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Wildlife officials: Two coyote incidents in Tucson area
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Wildlife officials: Two coyote incidents in Tucson area

A coyote bit a 77-year-old man north of Oro Valley

A coyote bit a 77-year-old man on the leg while he was standing on a back porch Wednesday afternoon in SaddleBrooke, north of Oro Valley, officials said. 

Thursday morning, a second coyote incident happened, this time in midtown Tucson. A coyote was put down at Arroyo Chico Park after it jumped on an elderly woman who was protecting her dog, the Arizona Game and Fish Department said.

The woman was uninjured, but officials urged her to get tested for rabies, the department said. Officials say the coyote had been there for days and had pursued other dogs.

The bite in the SaddleBrooke incident was superficial but broke the skin, said Mark Hart, spokesman for the Arizona Game and Fish Department. The man is being treated for rabies as a precaution at Oro Valley Hospital, Hart said.

“Once symptoms onset it’s almost always fatal,” Hart said. “That’s why we advise if you’ve been bit by a wild animal go get the rabies treatment as a precaution.”

Game and Fish officials suspect someone in the area is feeding wildlife though they don’t suspect the man who was bitten was feeding the coyote, Hart said.

“SaddleBrooke isn’t exactly a great coyote habitat,” Hart said. “Most coyotes don’t get that close to humans, so there’s something attracting it there and keeping it there and making it comfortable enough around humans to approach one and bite them.”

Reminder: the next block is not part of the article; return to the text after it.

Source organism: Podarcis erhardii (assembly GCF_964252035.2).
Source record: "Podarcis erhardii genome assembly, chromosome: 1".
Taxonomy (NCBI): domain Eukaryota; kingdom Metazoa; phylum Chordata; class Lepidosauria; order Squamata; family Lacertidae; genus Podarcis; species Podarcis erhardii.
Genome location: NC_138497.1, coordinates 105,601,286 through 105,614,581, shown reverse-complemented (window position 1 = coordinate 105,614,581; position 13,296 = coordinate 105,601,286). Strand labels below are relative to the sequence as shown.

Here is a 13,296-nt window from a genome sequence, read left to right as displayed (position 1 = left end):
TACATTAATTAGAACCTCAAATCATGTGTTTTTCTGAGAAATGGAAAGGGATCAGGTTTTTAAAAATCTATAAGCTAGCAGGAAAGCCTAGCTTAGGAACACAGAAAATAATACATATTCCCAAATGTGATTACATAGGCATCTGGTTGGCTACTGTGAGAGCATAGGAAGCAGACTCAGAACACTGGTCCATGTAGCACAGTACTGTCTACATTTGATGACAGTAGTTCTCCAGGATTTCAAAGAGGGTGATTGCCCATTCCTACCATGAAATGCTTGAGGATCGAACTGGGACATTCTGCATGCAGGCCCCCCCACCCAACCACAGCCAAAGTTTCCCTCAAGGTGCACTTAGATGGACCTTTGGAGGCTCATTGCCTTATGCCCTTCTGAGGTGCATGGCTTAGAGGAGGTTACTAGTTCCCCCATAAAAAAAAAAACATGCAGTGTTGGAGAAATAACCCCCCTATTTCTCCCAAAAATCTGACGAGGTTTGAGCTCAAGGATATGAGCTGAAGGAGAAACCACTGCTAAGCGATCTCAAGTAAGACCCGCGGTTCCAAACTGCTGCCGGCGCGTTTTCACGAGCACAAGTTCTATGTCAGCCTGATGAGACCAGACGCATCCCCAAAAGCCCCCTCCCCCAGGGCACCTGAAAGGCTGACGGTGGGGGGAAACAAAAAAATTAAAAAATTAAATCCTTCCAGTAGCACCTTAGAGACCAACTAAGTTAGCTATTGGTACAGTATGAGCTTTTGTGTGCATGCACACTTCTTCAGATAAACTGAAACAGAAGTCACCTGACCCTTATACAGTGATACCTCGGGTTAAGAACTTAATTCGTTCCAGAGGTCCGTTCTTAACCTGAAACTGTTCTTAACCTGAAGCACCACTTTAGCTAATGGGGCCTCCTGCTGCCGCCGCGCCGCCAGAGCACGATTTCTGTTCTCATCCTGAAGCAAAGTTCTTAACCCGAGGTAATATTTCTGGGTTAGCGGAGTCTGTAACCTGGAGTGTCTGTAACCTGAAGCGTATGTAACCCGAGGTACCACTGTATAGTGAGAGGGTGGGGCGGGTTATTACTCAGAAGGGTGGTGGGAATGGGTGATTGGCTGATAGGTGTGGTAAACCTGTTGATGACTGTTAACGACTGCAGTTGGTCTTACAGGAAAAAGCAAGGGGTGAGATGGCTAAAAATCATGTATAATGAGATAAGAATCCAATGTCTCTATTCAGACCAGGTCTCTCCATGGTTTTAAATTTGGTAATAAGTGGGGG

Game officials are not actively looking for the coyote, Hart said. If they found a coyote in the area, it would be hard to tell whether it’s the same one that bit the man.

“It was pretty brazen on the coyote’s part,” Hart said. “It showed familiarity with humans.”

Feeding wildlife in Pima and Pinal counties is a petty offense punishable by a fine of up to $300. Hart said there have been citations for it in the past.

There are many reasons why people shouldn’t feed wildlife, Hart said. Wild animals will respond instinctively and can bite humans if they’re startled, he said. Prey species can also attract predators.

“If you see deer and they’re congregating in your backyard you may well pull in a mountain lion,” Hart said.

If anyone sees someone feeding wildlife or sees a wild animal that seems comfortable around humans, they should report it to the department by calling 800-352-0700.

Contact reporter Stephanie Casanova at On Twitter: @CasanovaReports

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